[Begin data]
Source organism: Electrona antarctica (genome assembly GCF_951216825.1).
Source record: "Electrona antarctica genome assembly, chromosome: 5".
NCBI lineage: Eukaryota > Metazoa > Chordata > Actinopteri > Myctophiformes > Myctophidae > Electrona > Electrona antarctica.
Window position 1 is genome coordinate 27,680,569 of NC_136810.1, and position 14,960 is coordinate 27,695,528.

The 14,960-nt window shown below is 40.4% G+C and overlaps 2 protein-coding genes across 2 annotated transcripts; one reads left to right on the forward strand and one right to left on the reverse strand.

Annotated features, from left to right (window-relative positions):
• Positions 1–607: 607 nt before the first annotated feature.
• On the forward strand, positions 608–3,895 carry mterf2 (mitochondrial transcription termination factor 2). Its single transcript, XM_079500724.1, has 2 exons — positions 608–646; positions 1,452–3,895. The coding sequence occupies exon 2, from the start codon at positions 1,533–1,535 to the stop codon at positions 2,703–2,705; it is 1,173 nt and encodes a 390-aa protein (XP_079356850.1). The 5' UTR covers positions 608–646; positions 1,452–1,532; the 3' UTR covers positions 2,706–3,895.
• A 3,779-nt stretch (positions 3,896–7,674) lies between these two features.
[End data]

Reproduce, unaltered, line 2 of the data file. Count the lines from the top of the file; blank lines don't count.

Source record: "Electrona antarctica genome assembly, chromosome: 5".